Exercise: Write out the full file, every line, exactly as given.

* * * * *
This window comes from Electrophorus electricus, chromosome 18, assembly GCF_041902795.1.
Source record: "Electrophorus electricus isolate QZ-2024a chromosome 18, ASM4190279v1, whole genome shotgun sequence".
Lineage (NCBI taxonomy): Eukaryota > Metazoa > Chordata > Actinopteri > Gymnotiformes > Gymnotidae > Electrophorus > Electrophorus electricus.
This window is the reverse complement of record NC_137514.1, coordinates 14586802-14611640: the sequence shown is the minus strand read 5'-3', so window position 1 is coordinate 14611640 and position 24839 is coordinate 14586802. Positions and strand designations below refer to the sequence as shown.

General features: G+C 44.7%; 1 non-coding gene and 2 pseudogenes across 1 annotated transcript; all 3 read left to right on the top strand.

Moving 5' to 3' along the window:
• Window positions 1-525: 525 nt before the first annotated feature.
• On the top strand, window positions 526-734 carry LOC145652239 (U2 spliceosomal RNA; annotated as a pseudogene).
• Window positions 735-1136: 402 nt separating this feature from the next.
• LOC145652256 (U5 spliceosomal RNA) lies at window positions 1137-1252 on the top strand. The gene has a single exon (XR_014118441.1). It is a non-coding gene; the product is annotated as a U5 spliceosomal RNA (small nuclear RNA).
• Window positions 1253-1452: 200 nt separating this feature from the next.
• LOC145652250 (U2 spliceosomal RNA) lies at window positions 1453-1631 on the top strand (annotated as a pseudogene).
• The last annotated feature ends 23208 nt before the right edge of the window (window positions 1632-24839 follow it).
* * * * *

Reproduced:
This window comes from Electrophorus electricus, chromosome 18, assembly GCF_041902795.1.
Source record: "Electrophorus electricus isolate QZ-2024a chromosome 18, ASM4190279v1, whole genome shotgun sequence".
Lineage (NCBI taxonomy): Eukaryota > Metazoa > Chordata > Actinopteri > Gymnotiformes > Gymnotidae > Electrophorus > Electrophorus electricus.
This window is the reverse complement of record NC_137514.1, coordinates 14586802-14611640: the sequence shown is the minus strand read 5'-3', so window position 1 is coordinate 14611640 and position 24839 is coordinate 14586802. Positions and strand designations below refer to the sequence as shown.

General features: G+C 44.7%; 1 non-coding gene and 2 pseudogenes across 1 annotated transcript; all 3 read left to right on the top strand.

Moving 5' to 3' along the window:
• Window positions 1-525: 525 nt before the first annotated feature.
• On the top strand, window positions 526-734 carry LOC145652239 (U2 spliceosomal RNA; annotated as a pseudogene).
• Window positions 735-1136: 402 nt separating this feature from the next.
• LOC145652256 (U5 spliceosomal RNA) lies at window positions 1137-1252 on the top strand. The gene has a single exon (XR_014118441.1). It is a non-coding gene; the product is annotated as a U5 spliceosomal RNA (small nuclear RNA).
• Window positions 1253-1452: 200 nt separating this feature from the next.
• LOC145652250 (U2 spliceosomal RNA) lies at window positions 1453-1631 on the top strand (annotated as a pseudogene).
• The last annotated feature ends 23208 nt before the right edge of the window (window positions 1632-24839 follow it).